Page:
An announcement from the European Organization for Nuclear Research (CERN) was made this morning stating that they have found evidence of the existence of the Higgs Boson particle.
Joe Incandela of the CMS team and Fabiola Gianotti of the ATLAS team each methodically detailed the low-level analysis methods used to detect the particle, eventually leading to the confirmation of observing a new boson particle with a mass of 125.3 +- 0.6 GeV (126 GeV) at 4.9-sigma bringing much applause from the audience.
What is the Higgs Boson?
The Higgs boson is the only particle predicted by the Standard Model of particle physics that has not yet been detected by experiments. The Higgs mechanism does not predict the mass of the Higgs boson itself but rather a range of masses. Fortunately, the Higgs boson would leave a unique particle footprint depending on its mass. So scientists know what to look for and would be able to calculate its mass from the particles they saw in the detector.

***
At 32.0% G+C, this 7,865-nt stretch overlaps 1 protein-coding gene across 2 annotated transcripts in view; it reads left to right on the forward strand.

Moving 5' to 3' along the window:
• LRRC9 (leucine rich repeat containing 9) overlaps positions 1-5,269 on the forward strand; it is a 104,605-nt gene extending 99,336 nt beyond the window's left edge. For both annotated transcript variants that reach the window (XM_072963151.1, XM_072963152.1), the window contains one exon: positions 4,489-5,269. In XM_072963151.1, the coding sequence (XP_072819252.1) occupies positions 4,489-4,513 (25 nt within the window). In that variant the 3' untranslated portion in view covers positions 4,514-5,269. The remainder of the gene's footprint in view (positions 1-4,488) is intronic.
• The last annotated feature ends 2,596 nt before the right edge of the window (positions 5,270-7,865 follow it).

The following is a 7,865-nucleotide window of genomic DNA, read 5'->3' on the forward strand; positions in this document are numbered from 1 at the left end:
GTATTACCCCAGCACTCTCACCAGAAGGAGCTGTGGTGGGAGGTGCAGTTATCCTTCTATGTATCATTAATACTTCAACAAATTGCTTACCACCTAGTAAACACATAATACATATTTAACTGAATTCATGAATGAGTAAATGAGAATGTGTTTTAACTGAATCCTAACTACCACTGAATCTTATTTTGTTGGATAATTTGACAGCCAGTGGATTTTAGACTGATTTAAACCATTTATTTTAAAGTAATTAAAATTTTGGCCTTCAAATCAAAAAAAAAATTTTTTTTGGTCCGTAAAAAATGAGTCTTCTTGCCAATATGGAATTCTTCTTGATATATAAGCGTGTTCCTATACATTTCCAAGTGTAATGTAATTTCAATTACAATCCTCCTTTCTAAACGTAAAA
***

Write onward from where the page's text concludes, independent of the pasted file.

This footprint is what has been detected today and has finally proven that this particle exists. CERN states that “finding the Higgs boson could be a gateway to discovering new physics, such as super-particles or dark matter.”
In detail analysis of the conference announcement can be found here:
Official Press Release: http://press.web.cern.ch/press/PressReleases/Releases2012/PR17.12E.html